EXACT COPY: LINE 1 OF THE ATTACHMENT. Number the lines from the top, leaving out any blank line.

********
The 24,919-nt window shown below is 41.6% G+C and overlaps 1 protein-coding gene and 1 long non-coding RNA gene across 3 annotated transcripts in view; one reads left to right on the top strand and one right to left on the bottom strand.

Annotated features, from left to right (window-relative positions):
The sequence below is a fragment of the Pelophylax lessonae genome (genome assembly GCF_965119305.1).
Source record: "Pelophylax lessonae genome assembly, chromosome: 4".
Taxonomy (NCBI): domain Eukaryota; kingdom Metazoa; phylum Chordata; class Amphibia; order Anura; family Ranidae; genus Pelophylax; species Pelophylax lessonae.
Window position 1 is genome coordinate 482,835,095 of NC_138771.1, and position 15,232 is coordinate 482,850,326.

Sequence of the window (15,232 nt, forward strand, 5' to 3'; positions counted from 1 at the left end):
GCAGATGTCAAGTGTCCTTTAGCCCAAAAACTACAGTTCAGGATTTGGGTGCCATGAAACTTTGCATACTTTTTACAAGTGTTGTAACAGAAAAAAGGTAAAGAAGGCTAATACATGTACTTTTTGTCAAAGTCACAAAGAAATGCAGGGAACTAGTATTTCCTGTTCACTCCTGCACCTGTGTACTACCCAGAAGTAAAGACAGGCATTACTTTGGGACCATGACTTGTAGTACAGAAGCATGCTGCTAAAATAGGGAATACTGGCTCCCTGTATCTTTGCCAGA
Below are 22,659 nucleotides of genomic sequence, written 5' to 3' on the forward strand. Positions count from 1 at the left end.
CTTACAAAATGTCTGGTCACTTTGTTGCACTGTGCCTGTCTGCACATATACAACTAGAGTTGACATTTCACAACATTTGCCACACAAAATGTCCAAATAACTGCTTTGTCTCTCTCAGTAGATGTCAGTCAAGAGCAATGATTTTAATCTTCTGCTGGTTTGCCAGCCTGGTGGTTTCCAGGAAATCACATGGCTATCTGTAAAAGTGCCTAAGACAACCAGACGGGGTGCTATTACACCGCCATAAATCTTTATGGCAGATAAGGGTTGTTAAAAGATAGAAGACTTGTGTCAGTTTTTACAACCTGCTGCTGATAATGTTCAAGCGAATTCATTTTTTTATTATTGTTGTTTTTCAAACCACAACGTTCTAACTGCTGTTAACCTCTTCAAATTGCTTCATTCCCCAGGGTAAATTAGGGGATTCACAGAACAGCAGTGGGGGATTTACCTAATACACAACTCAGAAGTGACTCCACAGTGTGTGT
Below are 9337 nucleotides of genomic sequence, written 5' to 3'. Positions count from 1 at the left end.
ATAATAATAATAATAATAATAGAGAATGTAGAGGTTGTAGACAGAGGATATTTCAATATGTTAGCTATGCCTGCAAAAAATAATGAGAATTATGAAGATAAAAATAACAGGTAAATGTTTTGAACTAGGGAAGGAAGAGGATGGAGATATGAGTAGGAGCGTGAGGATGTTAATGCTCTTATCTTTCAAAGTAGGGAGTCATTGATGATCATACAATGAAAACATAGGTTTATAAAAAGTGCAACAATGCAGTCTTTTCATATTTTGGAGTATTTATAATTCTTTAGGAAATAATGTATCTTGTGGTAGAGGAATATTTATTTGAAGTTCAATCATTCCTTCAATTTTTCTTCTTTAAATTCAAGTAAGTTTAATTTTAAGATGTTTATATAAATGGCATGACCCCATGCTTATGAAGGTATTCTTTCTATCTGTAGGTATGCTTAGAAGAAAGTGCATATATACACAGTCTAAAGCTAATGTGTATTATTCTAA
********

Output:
The 24,919-nt window shown below is 41.6% G+C and overlaps 1 protein-coding gene and 1 long non-coding RNA gene across 3 annotated transcripts in view; one reads left to right on the top strand and one right to left on the bottom strand.